That to me is not the worst part - infant mortality in this country was most astonishing, especially as it pertains to African-Americans: The U.S. rate was 6.8 deaths for every 1,000 live births. It was 13.7 for Black Americans, the same as Saudi Arabia. So in this country, a black infant has no better conditions to survive than in the Middle East. I think that little factoid struck me most of all.
Another factor cited in the analysis was obesity. One college professor stated, "The U.S. has the resources that allow people to get fat and lazy. We have the luxury of choosing a bad lifestyle as opposed to having one imposed on us by hard times." There are very few wage-earners in this country who wouldn't disagree with that statement.
I remember the time right after I graduated high school and both my mom and I had to go to work. This was because my dad, who was not tenured at the University, was forced to retire due to his age. He was 70 and like I said, not tenured. His retirement cut our family income in half. My mom and I went through a variety of factory jobs starting first at Hickory Farms in Maumee, Ohio, packing those famous, beef stick and cheese Christmas gift boxes with the little strawberry hard candies inside. We worked from 6:00 am to 3:00 pm, and then after the season ended we moved on to High Tech Packaging, which ironically was right around the corner from where my dad used to work. For the pittance pay we received - mind you, my mom was college-educated, although she never finished her degree, and I was coming from Maumee Valley Country Day School education - we had some pretty poor working conditions. I will never forget the people we worked with either. That's the thing, I don't think the people making and enforcing the rules realize those are real people working those jobs, real human beings with families, hopes and dreams, fears and bills to pay.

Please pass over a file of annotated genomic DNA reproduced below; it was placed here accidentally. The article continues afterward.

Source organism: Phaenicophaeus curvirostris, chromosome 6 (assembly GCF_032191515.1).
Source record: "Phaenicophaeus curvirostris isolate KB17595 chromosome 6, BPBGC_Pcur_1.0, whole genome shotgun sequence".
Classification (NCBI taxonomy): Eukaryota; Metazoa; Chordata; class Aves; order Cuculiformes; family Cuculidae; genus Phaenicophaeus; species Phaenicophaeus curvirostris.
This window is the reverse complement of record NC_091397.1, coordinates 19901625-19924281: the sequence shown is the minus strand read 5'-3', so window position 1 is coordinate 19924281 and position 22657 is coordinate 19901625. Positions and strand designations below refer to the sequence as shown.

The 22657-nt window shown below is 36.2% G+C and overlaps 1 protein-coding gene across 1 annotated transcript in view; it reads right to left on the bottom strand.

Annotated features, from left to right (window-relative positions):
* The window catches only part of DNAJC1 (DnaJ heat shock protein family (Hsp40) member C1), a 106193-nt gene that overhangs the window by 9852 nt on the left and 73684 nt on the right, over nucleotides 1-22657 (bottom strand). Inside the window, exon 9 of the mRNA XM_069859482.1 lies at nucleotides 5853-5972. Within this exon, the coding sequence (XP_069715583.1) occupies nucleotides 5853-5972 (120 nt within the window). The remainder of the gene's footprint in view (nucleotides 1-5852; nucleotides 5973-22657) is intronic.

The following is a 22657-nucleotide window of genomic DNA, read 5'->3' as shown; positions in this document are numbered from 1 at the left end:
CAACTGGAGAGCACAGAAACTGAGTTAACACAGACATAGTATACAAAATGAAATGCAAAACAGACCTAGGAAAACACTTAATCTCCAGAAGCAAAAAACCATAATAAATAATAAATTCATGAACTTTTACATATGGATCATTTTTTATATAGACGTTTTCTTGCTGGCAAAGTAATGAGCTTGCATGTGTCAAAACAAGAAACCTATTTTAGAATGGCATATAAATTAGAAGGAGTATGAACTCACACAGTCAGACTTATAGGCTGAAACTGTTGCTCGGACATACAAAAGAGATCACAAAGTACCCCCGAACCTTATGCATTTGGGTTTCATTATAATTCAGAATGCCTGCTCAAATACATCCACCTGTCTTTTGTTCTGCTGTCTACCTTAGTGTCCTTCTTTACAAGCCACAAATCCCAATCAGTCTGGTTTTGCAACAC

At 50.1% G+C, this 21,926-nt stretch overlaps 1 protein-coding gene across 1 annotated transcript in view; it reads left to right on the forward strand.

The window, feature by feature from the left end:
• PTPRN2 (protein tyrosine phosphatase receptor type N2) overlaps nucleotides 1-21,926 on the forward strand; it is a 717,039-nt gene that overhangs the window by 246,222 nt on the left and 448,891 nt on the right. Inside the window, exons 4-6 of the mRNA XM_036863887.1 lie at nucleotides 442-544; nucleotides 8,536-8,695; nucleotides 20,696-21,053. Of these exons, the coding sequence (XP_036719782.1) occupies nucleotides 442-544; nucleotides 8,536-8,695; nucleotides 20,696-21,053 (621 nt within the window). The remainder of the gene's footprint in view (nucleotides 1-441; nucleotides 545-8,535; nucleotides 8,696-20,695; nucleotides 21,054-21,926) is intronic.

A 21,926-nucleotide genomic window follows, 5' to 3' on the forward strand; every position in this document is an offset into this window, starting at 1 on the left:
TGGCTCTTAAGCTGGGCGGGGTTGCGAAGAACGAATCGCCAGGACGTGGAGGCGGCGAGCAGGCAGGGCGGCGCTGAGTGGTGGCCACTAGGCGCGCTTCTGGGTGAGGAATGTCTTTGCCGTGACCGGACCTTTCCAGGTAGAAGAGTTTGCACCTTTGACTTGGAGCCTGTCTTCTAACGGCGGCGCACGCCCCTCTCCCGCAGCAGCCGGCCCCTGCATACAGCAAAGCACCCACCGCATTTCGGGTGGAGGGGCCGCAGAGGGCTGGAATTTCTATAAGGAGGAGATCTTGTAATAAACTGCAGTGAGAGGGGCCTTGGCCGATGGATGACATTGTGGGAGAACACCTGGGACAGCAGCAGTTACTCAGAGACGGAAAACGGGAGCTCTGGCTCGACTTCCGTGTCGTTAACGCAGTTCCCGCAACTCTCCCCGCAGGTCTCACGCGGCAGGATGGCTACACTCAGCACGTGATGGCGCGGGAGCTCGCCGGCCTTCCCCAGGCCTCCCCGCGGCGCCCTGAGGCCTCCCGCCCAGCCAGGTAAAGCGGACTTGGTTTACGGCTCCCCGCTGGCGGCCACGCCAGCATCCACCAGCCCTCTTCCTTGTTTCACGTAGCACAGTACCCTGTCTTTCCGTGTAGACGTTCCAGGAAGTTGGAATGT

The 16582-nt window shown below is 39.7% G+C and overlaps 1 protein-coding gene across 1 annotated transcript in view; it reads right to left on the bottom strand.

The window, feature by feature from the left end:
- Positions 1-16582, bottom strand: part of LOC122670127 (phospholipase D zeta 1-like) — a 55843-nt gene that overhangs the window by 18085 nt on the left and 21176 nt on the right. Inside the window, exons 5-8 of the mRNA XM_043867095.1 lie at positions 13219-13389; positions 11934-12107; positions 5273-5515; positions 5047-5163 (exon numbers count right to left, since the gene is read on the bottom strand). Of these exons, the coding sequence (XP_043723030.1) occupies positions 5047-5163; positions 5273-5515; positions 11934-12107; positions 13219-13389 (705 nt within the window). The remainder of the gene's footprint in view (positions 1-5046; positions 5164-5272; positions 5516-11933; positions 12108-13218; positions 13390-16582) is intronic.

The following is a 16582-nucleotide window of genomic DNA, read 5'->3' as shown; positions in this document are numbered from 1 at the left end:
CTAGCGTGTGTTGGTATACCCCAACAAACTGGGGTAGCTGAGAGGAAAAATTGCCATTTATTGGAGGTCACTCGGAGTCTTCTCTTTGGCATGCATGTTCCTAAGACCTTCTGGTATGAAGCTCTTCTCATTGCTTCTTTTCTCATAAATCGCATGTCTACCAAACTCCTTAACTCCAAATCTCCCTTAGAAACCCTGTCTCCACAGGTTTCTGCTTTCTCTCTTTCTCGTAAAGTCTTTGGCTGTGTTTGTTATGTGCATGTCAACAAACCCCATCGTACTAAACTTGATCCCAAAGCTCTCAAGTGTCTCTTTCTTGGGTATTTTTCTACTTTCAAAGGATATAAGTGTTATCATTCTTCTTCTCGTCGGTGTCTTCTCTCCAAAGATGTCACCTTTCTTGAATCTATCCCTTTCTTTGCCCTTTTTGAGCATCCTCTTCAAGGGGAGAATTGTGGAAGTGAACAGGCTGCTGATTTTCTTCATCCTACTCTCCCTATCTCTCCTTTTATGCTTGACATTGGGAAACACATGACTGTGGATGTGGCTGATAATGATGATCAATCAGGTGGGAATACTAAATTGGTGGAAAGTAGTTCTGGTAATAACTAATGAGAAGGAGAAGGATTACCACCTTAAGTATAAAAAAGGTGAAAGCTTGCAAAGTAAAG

You, dear reader, might not believe what we had to do and under what conditions at High Tech Packaging. I still can't believe it, and I'm a long ways from that time in my life. It was a single-story building with the poorest lighting of any place I worked. We packaged Mopar auto parts for cars. I remember the important-looking, professionally-printed banners that hung over our heads near the entrance proclaiming our superiority in getting the job done. Those shiny, slick, pure white banners that looked so out of place in that dingy, dirty warehouse. Oh I will never forget how chokingly dirty that place was. No matter how much I try, I will never forget it. There were single, bare light bulbs hanging over our work stations, and not many of them. There were no windows at most of the work stations, and as I recall the ones we could see were far away, small, and blocked by stacks of empty pallets, or stacks of something. And did I mention how dirty the place was? We put parts into plastic bags and then put sticker-labels on the bags. There was also an area where we had to wind wires of varying lengths into figure-8 designs. We did this by placing wire coming off of a giant, industrial-size spool that sat on the floor next to our feet around two, metal round-shaped "pods" (for lack of a better word). Then we activated a pedal which made the pods spin on an axis making a twist at the loop ends, after which we snipped the wire with wire-cutters and placed the figure-eights into a pile. Not everyone could do the job because it required a bit of skill with controlling how fast the pods spin: the twists had to be just right otherwise they would break. We had to wear gloves because if you didn't you had terrible blisters on your hands after a couple of hours. If you got assigned to that position it meant standing in that one spot for 8 hours, with only a lunch break (I forget how long, I think we only got 30 minutes, but I honestly don't remember) and a couple of 15-minute "smoke" breaks. And believe me ... we smoked at High Tech Packaging. Not everyone did, but I did. There was also a commission if you made more figure-eights than the quota required that day. I don't remember what it was, like 15 cents each over the quota. It was laughable, but trust me, nobody was laughing.